The Art of Fiction was a famous essay by Henry James, from 1885. This blog is written by Adrian Slatcher, who is a writer amongst other things, based in Manchester. His poetry collection "Playing Solitaire for Money" was published by Salt in 2010. I write about literature, music, politics and other stuff. You can find more about me and my writing at www.adrianslatcher.com
Friday, July 24, 2009
The Poetry of Middle Age
The poetry of youth is a cliche, of course, as is the poetry of old age, death approaching - "no country for old men." Yet as we live longer, and as our own interests develop, there's surely a desire for a poetry of middle age, of experience, not innocence if you like. I was thinking this whilst reading C.K. Williams' impressive collected poems. Faced with such a large collection I decided to start, not at the beginning, but with his 1999 Pulitzer winner "Repair." These are long, discursive poems, of life lived, of memory, but of experience and knowledge, not of regret. Take "The Poet", where he remembers "Bobby the Poet, though whether he ever was one or not...might be a question," or "King" remembering MLK, and telling a story of American racism through memory of people walking to King's memorial service. What you see is memory used as a powerful device, not as nostalgia, but as a strong tool for explaining the present, through the sharp recall of experience. We need a poetry like this, of middle- or late- age, that gives a perspective that the poetry of the moment can't give and yet is not yet elegiac or resigned. Wonderful stuff. I met, and heard read, Williams last year in Norwich, and having his voice in my head as I read these extended lines, helped immensely - they are masterly, having a spaciousness that never overextends or becomes too languid.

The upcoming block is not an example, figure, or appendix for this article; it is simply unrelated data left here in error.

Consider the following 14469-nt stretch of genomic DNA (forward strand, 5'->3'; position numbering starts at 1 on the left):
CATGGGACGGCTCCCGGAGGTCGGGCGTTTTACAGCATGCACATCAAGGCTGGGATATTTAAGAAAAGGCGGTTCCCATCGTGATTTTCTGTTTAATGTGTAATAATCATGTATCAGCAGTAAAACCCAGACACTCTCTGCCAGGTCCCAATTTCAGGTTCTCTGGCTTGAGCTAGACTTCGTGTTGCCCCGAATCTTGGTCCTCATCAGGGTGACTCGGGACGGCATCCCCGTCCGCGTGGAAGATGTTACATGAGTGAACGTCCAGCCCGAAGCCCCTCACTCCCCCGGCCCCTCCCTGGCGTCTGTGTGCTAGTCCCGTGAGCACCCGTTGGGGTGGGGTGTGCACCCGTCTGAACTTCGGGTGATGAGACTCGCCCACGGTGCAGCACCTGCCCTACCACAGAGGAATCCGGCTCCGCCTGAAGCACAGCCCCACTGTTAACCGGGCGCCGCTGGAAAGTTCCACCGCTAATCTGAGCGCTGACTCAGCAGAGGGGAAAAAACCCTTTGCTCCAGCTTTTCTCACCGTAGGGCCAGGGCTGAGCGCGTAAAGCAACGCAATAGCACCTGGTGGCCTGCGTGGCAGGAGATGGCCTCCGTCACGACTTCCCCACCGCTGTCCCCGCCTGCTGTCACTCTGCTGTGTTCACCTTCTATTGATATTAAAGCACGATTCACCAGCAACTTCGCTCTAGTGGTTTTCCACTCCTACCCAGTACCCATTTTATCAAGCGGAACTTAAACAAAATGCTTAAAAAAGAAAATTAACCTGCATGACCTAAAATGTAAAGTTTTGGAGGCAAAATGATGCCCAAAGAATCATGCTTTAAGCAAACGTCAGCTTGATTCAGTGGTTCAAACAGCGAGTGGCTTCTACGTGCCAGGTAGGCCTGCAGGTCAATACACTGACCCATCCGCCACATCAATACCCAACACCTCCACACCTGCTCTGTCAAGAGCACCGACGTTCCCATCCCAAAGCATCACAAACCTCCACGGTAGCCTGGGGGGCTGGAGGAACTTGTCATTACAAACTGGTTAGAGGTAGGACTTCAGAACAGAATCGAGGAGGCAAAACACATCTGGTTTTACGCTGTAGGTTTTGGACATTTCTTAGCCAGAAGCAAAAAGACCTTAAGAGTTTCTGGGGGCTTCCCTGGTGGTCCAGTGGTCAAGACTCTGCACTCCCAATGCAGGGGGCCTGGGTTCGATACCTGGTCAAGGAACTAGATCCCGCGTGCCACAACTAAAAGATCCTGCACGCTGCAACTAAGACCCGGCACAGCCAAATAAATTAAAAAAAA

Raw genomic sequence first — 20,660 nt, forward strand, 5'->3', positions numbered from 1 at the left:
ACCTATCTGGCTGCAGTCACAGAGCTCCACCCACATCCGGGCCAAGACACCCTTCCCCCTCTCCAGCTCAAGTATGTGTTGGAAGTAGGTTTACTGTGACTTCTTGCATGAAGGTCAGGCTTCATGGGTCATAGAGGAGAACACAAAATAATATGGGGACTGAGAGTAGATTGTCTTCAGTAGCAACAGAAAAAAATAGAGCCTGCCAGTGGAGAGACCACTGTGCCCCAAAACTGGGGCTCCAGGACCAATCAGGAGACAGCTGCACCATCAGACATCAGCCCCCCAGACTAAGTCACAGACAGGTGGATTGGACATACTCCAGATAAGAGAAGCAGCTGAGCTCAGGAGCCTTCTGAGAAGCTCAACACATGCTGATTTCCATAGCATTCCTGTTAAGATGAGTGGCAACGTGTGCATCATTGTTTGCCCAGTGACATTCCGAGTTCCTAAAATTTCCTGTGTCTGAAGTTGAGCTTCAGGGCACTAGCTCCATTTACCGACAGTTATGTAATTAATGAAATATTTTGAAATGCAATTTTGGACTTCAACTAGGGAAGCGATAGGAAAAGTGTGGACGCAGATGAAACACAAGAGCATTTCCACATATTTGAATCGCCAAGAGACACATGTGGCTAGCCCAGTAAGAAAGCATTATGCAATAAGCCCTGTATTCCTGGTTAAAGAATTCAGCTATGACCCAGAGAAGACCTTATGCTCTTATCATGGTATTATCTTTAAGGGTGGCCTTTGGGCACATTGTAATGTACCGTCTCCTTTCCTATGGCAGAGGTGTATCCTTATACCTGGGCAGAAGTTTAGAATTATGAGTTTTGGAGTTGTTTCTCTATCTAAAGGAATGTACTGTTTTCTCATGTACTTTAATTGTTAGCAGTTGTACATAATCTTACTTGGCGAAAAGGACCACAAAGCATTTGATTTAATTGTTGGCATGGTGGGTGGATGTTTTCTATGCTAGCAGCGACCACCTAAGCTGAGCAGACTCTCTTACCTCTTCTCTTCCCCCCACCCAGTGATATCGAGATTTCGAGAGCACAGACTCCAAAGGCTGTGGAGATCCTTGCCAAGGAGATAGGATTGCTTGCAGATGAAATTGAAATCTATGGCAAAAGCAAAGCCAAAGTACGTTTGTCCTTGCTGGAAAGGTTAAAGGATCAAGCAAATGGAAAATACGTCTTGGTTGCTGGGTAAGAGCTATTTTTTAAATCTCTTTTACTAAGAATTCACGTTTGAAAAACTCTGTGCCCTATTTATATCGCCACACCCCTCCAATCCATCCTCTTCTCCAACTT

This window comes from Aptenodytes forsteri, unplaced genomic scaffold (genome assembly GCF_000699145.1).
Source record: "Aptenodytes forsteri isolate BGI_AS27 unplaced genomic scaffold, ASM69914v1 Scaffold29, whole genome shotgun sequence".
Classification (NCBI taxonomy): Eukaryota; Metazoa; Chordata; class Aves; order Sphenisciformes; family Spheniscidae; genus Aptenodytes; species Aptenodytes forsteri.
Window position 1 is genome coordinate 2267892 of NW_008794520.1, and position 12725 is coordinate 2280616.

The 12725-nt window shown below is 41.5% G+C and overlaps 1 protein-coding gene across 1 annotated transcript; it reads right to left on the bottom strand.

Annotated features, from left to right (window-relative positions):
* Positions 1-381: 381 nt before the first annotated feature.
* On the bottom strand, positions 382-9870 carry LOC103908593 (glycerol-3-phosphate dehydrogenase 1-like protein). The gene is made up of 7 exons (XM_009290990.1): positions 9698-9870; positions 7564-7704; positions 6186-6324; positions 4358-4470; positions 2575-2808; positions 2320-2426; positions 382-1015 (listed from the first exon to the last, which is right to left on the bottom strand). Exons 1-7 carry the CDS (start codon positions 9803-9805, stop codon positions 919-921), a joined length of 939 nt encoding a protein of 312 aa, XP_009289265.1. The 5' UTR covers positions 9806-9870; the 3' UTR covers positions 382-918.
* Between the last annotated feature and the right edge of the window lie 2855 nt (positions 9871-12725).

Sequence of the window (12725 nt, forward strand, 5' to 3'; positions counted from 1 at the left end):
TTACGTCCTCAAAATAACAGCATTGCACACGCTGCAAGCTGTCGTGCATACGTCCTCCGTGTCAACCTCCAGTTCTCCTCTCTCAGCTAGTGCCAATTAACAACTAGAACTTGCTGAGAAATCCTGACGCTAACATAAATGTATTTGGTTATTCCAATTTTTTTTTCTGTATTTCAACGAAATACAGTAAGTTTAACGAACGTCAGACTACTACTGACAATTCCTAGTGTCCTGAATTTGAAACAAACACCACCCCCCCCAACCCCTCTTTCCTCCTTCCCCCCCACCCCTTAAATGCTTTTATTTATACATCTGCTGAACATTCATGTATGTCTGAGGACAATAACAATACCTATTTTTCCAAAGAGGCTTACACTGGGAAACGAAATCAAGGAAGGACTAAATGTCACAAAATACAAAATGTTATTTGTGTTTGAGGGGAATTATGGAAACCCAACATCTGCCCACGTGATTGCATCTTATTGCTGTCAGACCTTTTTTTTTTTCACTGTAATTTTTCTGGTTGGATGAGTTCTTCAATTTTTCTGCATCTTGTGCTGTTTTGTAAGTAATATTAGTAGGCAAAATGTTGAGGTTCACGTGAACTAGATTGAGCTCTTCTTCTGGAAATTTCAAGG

Posted by Adrian Slatcher at 2:04 AM
Labels: c.k. williams, poetry
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This beautiful essay by Martha Nussbaum looks at the depiction of love in three of Shakespeare's plays: Romeo and Juliet, Antony and Cleopatra and Othello. It asks the question: why is there no philosophy of "mature love"?
More than highly recommended:
I'll take a look, thanks.
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